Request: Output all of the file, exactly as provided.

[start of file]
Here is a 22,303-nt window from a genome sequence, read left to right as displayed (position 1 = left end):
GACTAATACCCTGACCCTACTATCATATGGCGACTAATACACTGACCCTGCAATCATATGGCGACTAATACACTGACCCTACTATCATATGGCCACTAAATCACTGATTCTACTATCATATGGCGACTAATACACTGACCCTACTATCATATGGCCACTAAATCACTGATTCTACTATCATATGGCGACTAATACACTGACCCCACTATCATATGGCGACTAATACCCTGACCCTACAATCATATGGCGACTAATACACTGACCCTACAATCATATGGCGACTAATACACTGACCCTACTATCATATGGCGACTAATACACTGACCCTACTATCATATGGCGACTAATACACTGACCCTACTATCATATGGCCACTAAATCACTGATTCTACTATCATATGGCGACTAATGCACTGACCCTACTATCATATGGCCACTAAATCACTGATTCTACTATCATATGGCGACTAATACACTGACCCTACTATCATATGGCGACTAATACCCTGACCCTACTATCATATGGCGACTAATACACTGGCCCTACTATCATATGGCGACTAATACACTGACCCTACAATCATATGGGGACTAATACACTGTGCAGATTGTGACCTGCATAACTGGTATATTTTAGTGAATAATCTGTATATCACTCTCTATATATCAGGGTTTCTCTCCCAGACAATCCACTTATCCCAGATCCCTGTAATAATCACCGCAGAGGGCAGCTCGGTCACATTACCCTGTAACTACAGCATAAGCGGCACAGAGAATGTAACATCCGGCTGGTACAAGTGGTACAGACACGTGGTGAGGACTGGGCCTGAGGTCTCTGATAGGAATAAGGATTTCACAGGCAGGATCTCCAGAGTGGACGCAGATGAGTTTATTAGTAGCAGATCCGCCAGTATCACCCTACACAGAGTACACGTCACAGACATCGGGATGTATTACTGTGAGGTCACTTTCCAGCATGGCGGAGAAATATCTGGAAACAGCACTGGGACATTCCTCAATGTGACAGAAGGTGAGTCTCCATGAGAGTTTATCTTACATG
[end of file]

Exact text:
Here is a 22,303-nt window from a genome sequence, read left to right as displayed (position 1 = left end):
GACTAATACCCTGACCCTACTATCATATGGCGACTAATACACTGACCCTGCAATCATATGGCGACTAATACACTGACCCTACTATCATATGGCCACTAAATCACTGATTCTACTATCATATGGCGACTAATACACTGACCCTACTATCATATGGCCACTAAATCACTGATTCTACTATCATATGGCGACTAATACACTGACCCCACTATCATATGGCGACTAATACCCTGACCCTACAATCATATGGCGACTAATACACTGACCCTACAATCATATGGCGACTAATACACTGACCCTACTATCATATGGCGACTAATACACTGACCCTACTATCATATGGCGACTAATACACTGACCCTACTATCATATGGCCACTAAATCACTGATTCTACTATCATATGGCGACTAATGCACTGACCCTACTATCATATGGCCACTAAATCACTGATTCTACTATCATATGGCGACTAATACACTGACCCTACTATCATATGGCGACTAATACCCTGACCCTACTATCATATGGCGACTAATACACTGGCCCTACTATCATATGGCGACTAATACACTGACCCTACAATCATATGGGGACTAATACACTGTGCAGATTGTGACCTGCATAACTGGTATATTTTAGTGAATAATCTGTATATCACTCTCTATATATCAGGGTTTCTCTCCCAGACAATCCACTTATCCCAGATCCCTGTAATAATCACCGCAGAGGGCAGCTCGGTCACATTACCCTGTAACTACAGCATAAGCGGCACAGAGAATGTAACATCCGGCTGGTACAAGTGGTACAGACACGTGGTGAGGACTGGGCCTGAGGTCTCTGATAGGAATAAGGATTTCACAGGCAGGATCTCCAGAGTGGACGCAGATGAGTTTATTAGTAGCAGATCCGCCAGTATCACCCTACACAGAGTACACGTCACAGACATCGGGATGTATTACTGTGAGGTCACTTTCCAGCATGGCGGAGAAATATCTGGAAACAGCACTGGGACATTCCTCAATGTGACAGAAGGTGAGTCTCCATGAGAGTTTATCTTACATG